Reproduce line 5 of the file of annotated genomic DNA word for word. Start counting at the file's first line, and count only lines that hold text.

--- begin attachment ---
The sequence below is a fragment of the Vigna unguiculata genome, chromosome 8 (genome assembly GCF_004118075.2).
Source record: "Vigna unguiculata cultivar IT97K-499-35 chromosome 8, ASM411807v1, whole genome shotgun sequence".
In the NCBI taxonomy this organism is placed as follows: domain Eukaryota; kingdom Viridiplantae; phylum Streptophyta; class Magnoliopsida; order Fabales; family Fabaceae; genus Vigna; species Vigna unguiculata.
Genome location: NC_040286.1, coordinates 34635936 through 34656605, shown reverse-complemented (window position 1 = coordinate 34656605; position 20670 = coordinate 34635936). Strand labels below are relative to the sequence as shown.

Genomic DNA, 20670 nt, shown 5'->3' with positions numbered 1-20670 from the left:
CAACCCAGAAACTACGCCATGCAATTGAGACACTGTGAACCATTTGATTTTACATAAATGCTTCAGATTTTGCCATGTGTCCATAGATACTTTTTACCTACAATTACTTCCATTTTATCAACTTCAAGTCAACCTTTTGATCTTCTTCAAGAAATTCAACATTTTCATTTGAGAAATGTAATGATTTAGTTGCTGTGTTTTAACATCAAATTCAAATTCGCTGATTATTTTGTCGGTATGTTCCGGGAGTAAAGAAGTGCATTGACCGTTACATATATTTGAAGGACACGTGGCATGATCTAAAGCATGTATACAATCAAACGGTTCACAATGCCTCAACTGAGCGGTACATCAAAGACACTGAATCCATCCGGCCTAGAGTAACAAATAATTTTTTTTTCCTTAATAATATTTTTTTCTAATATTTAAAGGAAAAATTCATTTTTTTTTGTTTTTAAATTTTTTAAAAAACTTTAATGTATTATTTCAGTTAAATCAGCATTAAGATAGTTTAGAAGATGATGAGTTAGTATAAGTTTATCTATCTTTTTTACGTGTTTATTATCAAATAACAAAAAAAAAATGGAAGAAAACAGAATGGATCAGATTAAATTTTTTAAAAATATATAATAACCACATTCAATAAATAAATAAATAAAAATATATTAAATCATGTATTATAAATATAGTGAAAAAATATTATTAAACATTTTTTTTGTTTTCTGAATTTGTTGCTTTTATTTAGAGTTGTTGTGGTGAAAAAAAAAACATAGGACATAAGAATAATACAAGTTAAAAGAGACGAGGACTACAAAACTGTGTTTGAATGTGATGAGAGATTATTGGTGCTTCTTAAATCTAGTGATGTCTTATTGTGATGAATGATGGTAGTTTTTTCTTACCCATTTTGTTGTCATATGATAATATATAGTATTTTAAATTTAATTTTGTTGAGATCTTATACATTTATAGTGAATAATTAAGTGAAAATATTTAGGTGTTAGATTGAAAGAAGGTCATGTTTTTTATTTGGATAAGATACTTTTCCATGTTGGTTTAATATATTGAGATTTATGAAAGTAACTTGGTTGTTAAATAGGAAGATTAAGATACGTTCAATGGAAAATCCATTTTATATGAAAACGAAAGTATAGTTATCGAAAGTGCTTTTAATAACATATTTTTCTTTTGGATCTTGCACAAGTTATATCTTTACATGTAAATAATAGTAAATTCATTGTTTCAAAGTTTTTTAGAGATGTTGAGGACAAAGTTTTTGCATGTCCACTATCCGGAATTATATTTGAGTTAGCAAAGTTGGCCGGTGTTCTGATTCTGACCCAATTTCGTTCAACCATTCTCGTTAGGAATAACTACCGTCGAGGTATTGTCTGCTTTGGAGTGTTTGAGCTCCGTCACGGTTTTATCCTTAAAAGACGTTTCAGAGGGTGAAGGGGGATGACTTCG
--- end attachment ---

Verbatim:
Genomic DNA, 20670 nt, shown 5'->3' with positions numbered 1-20670 from the left: